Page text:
Pax Christi Maine’s annual retreat was held on the weekend of November 3-5, 2017 at St. Monica’s Hall
in Augusta. Those present on Friday evening were inspired by a video presentation and discussion of
Pope Francis’ plea in recent talks for a “revolution of tenderness”; the need to value all peoples and our
earth and to follow Jesus’ teaching on love, compassion and nonviolence.
On Saturday we were lead in exploring the main theme of the retreat, “Touching Wounds and Hope in
Today’s World – the Sacred Awaits Us” by Jean Stokan, Coordinator for Immigration and Nonviolence for the Sisters of Mercy of the Americas in Washington, DC. Over 30 people gathered from all over the state to hear Jean’s presentation on her work with people living on the margins in Latin America, Appalachia and inner city Washington, DC. Through moving images, music, stories and her powerful poetry, Jean brought us closer to people who experience the violence of abject poverty, endless war, oppressive immigration policies, and other human rights violations. Through the lens of Catholic Social Teaching, particularly the ‘Preferential Option for the Poor’ and ‘Solidarity’, we reflected on how Jesus is being crucified today and how we can work to change the oppressive structures of violence in our communities and across the globe.
Beginning with her own experience, Jean emphasized the importance of ‘breaking people’s hearts’ with stories of people’s harsh and painful realities in order to enable the hearers to truly feel the plight of others, experience their pain, and subsequently make significant change through actions and policies to
improve lives. Having lived in El Salvador for many years, and worked with Salvadorans in the U.S., Jean was inspired by Archbishop Oscar Romero’s understanding of “The Political Dimension of the Faith”, particularly as presented in an address he made at the University of Louvain in February, 1980, shortly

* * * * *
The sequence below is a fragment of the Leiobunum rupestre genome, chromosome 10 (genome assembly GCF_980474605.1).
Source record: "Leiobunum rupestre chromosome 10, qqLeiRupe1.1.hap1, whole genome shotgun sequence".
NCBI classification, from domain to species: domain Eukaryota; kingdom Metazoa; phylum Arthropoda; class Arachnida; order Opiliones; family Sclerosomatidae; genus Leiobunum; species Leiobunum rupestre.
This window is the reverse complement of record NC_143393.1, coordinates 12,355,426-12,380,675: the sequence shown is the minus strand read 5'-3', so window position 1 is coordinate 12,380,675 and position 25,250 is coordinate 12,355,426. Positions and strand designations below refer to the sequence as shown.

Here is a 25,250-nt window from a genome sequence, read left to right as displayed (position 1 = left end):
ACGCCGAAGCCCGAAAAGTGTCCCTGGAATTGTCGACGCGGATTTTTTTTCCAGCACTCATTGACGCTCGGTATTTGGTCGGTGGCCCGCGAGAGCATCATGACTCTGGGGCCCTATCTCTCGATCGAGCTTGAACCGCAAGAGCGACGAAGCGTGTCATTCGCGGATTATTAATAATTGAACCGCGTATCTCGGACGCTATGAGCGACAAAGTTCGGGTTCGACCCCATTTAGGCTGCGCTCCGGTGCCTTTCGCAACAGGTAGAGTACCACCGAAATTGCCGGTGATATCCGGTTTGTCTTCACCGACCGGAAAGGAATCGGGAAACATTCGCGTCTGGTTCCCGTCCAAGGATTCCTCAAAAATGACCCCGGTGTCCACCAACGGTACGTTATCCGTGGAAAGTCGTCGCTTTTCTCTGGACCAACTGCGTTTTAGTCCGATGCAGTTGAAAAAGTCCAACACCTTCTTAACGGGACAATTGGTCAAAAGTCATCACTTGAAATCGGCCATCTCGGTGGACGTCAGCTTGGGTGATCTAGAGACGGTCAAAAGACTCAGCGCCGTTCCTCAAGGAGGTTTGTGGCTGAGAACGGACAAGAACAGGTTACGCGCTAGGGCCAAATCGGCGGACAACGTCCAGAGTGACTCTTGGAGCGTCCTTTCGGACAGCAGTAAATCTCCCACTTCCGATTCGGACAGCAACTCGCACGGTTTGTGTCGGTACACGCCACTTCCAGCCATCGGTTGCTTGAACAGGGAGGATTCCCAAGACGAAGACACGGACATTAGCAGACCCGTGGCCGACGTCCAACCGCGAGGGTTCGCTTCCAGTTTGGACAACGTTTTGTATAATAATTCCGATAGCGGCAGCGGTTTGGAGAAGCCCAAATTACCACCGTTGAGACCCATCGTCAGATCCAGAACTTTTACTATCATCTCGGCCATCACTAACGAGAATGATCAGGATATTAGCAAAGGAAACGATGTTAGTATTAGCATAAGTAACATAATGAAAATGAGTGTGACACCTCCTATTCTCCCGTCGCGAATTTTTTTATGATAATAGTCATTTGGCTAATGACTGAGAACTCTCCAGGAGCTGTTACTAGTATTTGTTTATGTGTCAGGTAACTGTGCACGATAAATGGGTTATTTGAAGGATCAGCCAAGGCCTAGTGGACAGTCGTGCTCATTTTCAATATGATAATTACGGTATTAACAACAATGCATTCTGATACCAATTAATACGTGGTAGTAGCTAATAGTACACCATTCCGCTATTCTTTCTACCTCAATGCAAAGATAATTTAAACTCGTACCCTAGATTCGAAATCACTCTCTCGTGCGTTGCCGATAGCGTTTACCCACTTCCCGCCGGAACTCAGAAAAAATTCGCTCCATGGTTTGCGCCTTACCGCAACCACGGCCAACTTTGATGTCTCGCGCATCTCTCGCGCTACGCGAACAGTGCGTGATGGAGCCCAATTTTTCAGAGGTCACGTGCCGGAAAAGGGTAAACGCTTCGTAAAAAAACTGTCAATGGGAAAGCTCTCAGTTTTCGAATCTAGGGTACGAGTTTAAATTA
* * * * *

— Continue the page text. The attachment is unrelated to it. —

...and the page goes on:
before his assassination. While his immediate context was the Church in El Salvador in that time of crisis, these words are relevant to the role of the Church at any time, in whatever place: “We are either at the service of the life of Salvadorans or we are accomplices in their death. And it is here that we are faced with the most fundamental reality of the historical mediation of faith: either we believe in a God of life or we serve the idols of death.”
Jean encouraged us to “keep breaking people’s hearts” with stories and to touch the hope that is found in the growing grassroots movements of people who are seeking through nonviolent means their recognition as human beings and their rights as citizens, especially members of groups who have been
repressed and denied their dignity historically – and to find ways to support them. She urged us to remain alert to the hope and opportunities for change offered by Pope Francis and the positive view of him throughout the world.
Many Pax Christi members gathered on Sunday to participate in Mass at St. Augustine Church celebrated by Rev. Frank Morin, pastor and Pax Christi member, and then gathered for a final discussion
over brunch. Pax Christi Co-Coordinators Denny Dreher and Mary Ellen Quinn, PCM Council member Mary Kate Small, and others provided retreat materials, organized meals and hospitality, and the Sisters of Mercy of the Americas graciously assisted with hospitality and local transportation for Jean Stokan in Maine.